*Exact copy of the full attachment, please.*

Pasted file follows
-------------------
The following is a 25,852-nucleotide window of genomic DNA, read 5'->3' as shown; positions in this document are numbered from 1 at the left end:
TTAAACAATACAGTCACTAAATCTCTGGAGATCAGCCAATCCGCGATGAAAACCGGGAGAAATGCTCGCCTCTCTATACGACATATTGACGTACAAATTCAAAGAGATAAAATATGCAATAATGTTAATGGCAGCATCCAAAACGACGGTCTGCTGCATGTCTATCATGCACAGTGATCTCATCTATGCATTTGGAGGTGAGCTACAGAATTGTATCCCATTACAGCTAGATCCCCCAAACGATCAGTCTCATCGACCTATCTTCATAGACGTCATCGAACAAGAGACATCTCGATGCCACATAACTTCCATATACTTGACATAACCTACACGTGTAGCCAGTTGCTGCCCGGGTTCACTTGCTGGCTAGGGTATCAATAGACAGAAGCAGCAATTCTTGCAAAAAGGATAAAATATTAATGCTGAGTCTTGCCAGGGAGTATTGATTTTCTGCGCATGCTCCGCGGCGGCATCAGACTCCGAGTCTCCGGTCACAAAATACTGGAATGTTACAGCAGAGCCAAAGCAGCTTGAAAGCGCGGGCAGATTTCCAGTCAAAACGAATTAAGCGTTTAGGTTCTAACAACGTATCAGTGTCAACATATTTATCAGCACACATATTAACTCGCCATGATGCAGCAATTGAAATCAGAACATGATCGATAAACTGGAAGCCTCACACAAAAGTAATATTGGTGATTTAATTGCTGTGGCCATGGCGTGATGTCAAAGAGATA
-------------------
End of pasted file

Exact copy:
The following is a 25,852-nucleotide window of genomic DNA, read 5'->3' as shown; positions in this document are numbered from 1 at the left end:
TTAAACAATACAGTCACTAAATCTCTGGAGATCAGCCAATCCGCGATGAAAACCGGGAGAAATGCTCGCCTCTCTATACGACATATTGACGTACAAATTCAAAGAGATAAAATATGCAATAATGTTAATGGCAGCATCCAAAACGACGGTCTGCTGCATGTCTATCATGCACAGTGATCTCATCTATGCATTTGGAGGTGAGCTACAGAATTGTATCCCATTACAGCTAGATCCCCCAAACGATCAGTCTCATCGACCTATCTTCATAGACGTCATCGAACAAGAGACATCTCGATGCCACATAACTTCCATATACTTGACATAACCTACACGTGTAGCCAGTTGCTGCCCGGGTTCACTTGCTGGCTAGGGTATCAATAGACAGAAGCAGCAATTCTTGCAAAAAGGATAAAATATTAATGCTGAGTCTTGCCAGGGAGTATTGATTTTCTGCGCATGCTCCGCGGCGGCATCAGACTCCGAGTCTCCGGTCACAAAATACTGGAATGTTACAGCAGAGCCAAAGCAGCTTGAAAGCGCGGGCAGATTTCCAGTCAAAACGAATTAAGCGTTTAGGTTCTAACAACGTATCAGTGTCAACATATTTATCAGCACACATATTAACTCGCCATGATGCAGCAATTGAAATCAGAACATGATCGATAAACTGGAAGCCTCACACAAAAGTAATATTGGTGATTTAATTGCTGTGGCCATGGCGTGATGTCAAAGAGATA